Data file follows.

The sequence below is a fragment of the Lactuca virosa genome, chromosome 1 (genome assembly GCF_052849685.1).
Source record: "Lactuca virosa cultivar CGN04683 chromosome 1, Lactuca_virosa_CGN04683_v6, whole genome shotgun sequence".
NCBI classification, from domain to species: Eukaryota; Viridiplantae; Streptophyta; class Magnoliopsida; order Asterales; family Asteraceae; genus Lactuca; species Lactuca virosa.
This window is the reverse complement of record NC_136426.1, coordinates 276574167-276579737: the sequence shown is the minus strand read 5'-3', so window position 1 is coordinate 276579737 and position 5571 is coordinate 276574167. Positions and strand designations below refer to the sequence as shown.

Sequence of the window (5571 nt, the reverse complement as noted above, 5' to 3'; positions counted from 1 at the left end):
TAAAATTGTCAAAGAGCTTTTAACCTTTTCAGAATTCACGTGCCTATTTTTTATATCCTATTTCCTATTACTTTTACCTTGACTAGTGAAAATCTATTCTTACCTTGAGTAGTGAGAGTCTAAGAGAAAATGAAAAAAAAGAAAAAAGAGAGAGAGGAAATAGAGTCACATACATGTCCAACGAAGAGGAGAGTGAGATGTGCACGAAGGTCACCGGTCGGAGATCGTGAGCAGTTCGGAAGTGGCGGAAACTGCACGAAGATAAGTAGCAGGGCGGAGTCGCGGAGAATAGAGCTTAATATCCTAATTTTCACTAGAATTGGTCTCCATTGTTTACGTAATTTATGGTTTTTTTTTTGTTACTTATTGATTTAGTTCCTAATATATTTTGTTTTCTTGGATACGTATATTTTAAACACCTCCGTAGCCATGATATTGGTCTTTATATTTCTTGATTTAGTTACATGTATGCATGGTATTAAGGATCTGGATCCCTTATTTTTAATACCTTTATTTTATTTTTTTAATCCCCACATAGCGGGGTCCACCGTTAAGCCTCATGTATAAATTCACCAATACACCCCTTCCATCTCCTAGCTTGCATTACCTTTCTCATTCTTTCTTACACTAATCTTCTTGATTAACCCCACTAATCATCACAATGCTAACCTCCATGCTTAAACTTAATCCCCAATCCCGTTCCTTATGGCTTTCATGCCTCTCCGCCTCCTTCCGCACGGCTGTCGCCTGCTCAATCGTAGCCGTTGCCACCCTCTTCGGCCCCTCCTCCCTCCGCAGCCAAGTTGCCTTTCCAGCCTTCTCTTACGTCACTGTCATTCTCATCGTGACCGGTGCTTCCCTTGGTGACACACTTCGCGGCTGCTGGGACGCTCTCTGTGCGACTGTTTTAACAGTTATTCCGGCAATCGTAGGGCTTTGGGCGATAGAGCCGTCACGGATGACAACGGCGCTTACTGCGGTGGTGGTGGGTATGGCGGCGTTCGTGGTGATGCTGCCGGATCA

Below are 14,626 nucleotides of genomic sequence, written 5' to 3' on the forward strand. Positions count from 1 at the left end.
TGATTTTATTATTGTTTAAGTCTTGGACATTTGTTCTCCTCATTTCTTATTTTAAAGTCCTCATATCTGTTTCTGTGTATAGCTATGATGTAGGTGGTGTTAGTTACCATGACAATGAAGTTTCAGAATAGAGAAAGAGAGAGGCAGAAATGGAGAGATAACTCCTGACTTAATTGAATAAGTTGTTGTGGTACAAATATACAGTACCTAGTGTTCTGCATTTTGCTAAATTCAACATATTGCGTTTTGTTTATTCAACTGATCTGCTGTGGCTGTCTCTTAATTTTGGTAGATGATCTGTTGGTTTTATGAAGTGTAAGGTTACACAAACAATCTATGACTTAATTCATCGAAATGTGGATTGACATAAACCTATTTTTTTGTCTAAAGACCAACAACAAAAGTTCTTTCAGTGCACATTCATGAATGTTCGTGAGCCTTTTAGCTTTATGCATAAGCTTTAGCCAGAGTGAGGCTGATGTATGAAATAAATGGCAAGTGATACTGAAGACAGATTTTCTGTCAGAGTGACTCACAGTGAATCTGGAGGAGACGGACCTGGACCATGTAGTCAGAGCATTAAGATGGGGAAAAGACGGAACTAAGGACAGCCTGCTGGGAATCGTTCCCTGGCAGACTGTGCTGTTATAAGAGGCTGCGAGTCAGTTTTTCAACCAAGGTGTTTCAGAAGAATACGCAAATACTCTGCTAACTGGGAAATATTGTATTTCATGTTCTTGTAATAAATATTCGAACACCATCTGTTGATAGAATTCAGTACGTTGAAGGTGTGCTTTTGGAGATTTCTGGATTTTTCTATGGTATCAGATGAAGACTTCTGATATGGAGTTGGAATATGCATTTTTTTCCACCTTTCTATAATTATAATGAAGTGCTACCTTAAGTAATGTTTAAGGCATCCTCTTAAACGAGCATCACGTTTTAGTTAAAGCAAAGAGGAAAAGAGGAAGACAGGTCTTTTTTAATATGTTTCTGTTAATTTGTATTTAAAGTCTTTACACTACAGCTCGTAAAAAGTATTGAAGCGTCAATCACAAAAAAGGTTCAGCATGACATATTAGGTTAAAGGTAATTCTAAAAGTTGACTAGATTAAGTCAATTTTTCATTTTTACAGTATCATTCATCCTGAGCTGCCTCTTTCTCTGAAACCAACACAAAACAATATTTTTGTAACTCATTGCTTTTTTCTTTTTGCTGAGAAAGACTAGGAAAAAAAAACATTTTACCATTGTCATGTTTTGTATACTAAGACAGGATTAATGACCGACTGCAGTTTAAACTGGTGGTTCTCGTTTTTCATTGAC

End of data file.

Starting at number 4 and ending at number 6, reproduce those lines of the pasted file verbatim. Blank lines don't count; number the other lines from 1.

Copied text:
This window is the reverse complement of record NC_136426.1, coordinates 276574167-276579737: the sequence shown is the minus strand read 5'-3', so window position 1 is coordinate 276579737 and position 5571 is coordinate 276574167. Positions and strand designations below refer to the sequence as shown.

Sequence of the window (5571 nt, the reverse complement as noted above, 5' to 3'; positions counted from 1 at the left end):
TAAAATTGTCAAAGAGCTTTTAACCTTTTCAGAATTCACGTGCCTATTTTTTATATCCTATTTCCTATTACTTTTACCTTGACTAGTGAAAATCTATTCTTACCTTGAGTAGTGAGAGTCTAAGAGAAAATGAAAAAAAAGAAAAAAGAGAGAGAGGAAATAGAGTCACATACATGTCCAACGAAGAGGAGAGTGAGATGTGCACGAAGGTCACCGGTCGGAGATCGTGAGCAGTTCGGAAGTGGCGGAAACTGCACGAAGATAAGTAGCAGGGCGGAGTCGCGGAGAATAGAGCTTAATATCCTAATTTTCACTAGAATTGGTCTCCATTGTTTACGTAATTTATGGTTTTTTTTTTGTTACTTATTGATTTAGTTCCTAATATATTTTGTTTTCTTGGATACGTATATTTTAAACACCTCCGTAGCCATGATATTGGTCTTTATATTTCTTGATTTAGTTACATGTATGCATGGTATTAAGGATCTGGATCCCTTATTTTTAATACCTTTATTTTATTTTTTTAATCCCCACATAGCGGGGTCCACCGTTAAGCCTCATGTATAAATTCACCAATACACCCCTTCCATCTCCTAGCTTGCATTACCTTTCTCATTCTTTCTTACACTAATCTTCTTGATTAACCCCACTAATCATCACAATGCTAACCTCCATGCTTAAACTTAATCCCCAATCCCGTTCCTTATGGCTTTCATGCCTCTCCGCCTCCTTCCGCACGGCTGTCGCCTGCTCAATCGTAGCCGTTGCCACCCTCTTCGGCCCCTCCTCCCTCCGCAGCCAAGTTGCCTTTCCAGCCTTCTCTTACGTCACTGTCATTCTCATCGTGACCGGTGCTTCCCTTGGTGACACACTTCGCGGCTGCTGGGACGCTCTCTGTGCGACTGTTTTAACAGTTATTCCGGCAATCGTAGGGCTTTGGGCGATAGAGCCGTCACGGATGACAACGGCGCTTACTGCGGTGGTGGTGGGTATGGCGGCGTTCGTGGTGATGCTGCCGGATCA